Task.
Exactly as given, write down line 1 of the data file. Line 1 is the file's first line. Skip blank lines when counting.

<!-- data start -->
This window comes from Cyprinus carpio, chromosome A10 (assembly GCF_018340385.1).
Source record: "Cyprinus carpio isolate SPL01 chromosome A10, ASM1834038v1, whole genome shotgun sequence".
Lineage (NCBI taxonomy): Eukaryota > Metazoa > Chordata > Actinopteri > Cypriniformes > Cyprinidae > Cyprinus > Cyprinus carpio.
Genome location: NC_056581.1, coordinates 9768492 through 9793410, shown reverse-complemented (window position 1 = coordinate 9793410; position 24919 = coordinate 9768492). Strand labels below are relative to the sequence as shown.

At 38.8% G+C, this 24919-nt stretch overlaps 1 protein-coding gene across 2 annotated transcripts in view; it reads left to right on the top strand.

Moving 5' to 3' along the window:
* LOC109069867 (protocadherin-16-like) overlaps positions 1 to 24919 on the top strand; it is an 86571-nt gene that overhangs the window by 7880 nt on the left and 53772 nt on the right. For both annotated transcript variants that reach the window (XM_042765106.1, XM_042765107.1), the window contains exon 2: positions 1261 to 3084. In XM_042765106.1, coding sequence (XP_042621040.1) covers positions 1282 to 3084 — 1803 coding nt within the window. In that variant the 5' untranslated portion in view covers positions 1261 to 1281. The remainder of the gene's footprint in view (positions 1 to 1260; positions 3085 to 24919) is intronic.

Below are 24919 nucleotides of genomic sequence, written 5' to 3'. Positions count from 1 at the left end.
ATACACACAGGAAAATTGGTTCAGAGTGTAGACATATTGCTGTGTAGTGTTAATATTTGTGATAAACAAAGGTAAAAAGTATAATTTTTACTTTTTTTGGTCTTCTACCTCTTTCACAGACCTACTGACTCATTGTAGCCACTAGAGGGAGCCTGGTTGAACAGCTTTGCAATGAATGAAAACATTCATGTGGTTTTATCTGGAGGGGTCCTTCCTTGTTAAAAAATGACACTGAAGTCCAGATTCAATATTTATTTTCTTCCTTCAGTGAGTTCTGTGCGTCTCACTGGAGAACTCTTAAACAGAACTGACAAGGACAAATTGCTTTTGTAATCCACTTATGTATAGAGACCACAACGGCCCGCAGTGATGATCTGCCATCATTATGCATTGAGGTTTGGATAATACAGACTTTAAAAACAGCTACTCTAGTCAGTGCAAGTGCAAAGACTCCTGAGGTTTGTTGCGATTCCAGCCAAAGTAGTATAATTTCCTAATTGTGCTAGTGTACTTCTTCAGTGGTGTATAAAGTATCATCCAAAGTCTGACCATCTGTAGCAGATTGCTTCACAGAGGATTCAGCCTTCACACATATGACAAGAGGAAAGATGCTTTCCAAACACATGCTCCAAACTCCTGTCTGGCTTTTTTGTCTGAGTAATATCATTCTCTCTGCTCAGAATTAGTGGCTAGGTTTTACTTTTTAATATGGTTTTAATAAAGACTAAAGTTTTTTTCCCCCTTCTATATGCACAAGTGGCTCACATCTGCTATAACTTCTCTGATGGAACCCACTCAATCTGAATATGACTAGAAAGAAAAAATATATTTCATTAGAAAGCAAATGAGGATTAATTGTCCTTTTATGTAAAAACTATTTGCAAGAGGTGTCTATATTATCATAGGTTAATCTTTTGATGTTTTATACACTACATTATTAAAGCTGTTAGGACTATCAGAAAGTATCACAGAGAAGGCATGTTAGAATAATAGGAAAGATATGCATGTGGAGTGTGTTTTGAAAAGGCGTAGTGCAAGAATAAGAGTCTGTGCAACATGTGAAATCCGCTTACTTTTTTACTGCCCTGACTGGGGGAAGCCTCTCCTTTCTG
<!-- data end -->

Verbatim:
This window comes from Cyprinus carpio, chromosome A10 (assembly GCF_018340385.1).